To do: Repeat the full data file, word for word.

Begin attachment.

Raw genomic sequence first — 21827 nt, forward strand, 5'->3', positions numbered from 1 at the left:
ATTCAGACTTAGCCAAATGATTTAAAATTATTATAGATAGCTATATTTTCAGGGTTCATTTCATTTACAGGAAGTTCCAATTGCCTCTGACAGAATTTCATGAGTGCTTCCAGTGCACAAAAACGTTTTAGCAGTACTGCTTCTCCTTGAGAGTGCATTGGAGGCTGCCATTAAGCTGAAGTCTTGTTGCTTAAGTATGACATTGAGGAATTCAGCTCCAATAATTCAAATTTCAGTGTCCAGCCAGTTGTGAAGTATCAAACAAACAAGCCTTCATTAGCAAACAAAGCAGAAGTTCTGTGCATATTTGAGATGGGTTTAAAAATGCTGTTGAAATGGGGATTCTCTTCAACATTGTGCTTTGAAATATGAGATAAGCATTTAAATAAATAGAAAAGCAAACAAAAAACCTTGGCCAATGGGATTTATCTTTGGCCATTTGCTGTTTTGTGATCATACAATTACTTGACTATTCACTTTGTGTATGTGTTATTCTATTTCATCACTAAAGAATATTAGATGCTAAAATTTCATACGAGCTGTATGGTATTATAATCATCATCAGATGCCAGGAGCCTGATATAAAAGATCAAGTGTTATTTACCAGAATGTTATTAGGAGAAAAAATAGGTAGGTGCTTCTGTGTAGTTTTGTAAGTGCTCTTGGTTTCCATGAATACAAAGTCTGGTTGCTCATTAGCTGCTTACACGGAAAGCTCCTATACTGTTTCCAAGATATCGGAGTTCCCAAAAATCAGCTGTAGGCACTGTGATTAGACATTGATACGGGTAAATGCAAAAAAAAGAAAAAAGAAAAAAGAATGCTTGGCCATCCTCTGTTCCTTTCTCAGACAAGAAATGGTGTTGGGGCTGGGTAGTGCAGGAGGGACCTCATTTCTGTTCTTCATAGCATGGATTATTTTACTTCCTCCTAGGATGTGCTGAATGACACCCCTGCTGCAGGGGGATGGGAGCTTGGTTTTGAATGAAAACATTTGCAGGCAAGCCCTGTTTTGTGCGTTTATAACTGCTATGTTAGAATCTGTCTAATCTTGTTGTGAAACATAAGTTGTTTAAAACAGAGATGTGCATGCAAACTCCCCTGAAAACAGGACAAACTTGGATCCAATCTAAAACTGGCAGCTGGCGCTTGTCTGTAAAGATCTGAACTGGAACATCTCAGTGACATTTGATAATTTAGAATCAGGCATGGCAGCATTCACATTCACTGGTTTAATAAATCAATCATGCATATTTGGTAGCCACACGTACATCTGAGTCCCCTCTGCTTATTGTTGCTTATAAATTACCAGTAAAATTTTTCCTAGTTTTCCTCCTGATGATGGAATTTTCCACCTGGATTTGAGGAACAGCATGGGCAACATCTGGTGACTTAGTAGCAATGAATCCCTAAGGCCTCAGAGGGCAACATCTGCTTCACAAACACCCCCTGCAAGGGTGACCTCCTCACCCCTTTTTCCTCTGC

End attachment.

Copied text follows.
Raw genomic sequence first — 21827 nt, forward strand, 5'->3', positions numbered from 1 at the left:
ATTCAGACTTAGCCAAATGATTTAAAATTATTATAGATAGCTATATTTTCAGGGTTCATTTCATTTACAGGAAGTTCCAATTGCCTCTGACAGAATTTCATGAGTGCTTCCAGTGCACAAAAACGTTTTAGCAGTACTGCTTCTCCTTGAGAGTGCATTGGAGGCTGCCATTAAGCTGAAGTCTTGTTGCTTAAGTATGACATTGAGGAATTCAGCTCCAATAATTCAAATTTCAGTGTCCAGCCAGTTGTGAAGTATCAAACAAACAAGCCTTCATTAGCAAACAAAGCAGAAGTTCTGTGCATATTTGAGATGGGTTTAAAAATGCTGTTGAAATGGGGATTCTCTTCAACATTGTGCTTTGAAATATGAGATAAGCATTTAAATAAATAGAAAAGCAAACAAAAAACCTTGGCCAATGGGATTTATCTTTGGCCATTTGCTGTTTTGTGATCATACAATTACTTGACTATTCACTTTGTGTATGTGTTATTCTATTTCATCACTAAAGAATATTAGATGCTAAAATTTCATACGAGCTGTATGGTATTATAATCATCATCAGATGCCAGGAGCCTGATATAAAAGATCAAGTGTTATTTACCAGAATGTTATTAGGAGAAAAAATAGGTAGGTGCTTCTGTGTAGTTTTGTAAGTGCTCTTGGTTTCCATGAATACAAAGTCTGGTTGCTCATTAGCTGCTTACACGGAAAGCTCCTATACTGTTTCCAAGATATCGGAGTTCCCAAAAATCAGCTGTAGGCACTGTGATTAGACATTGATACGGGTAAATGCAAAAAAAAGAAAAAAGAAAAAAGAATGCTTGGCCATCCTCTGTTCCTTTCTCAGACAAGAAATGGTGTTGGGGCTGGGTAGTGCAGGAGGGACCTCATTTCTGTTCTTCATAGCATGGATTATTTTACTTCCTCCTAGGATGTGCTGAATGACACCCCTGCTGCAGGGGGATGGGAGCTTGGTTTTGAATGAAAACATTTGCAGGCAAGCCCTGTTTTGTGCGTTTATAACTGCTATGTTAGAATCTGTCTAATCTTGTTGTGAAACATAAGTTGTTTAAAACAGAGATGTGCATGCAAACTCCCCTGAAAACAGGACAAACTTGGATCCAATCTAAAACTGGCAGCTGGCGCTTGTCTGTAAAGATCTGAACTGGAACATCTCAGTGACATTTGATAATTTAGAATCAGGCATGGCAGCATTCACATTCACTGGTTTAATAAATCAATCATGCATATTTGGTAGCCACACGTACATCTGAGTCCCCTCTGCTTATTGTTGCTTATAAATTACCAGTAAAATTTTTCCTAGTTTTCCTCCTGATGATGGAATTTTCCACCTGGATTTGAGGAACAGCATGGGCAACATCTGGTGACTTAGTAGCAATGAATCCCTAAGGCCTCAGAGGGCAACATCTGCTTCACAAACACCCCCTGCAAGGGTGACCTCCTCACCCCTTTTTCCTCTGC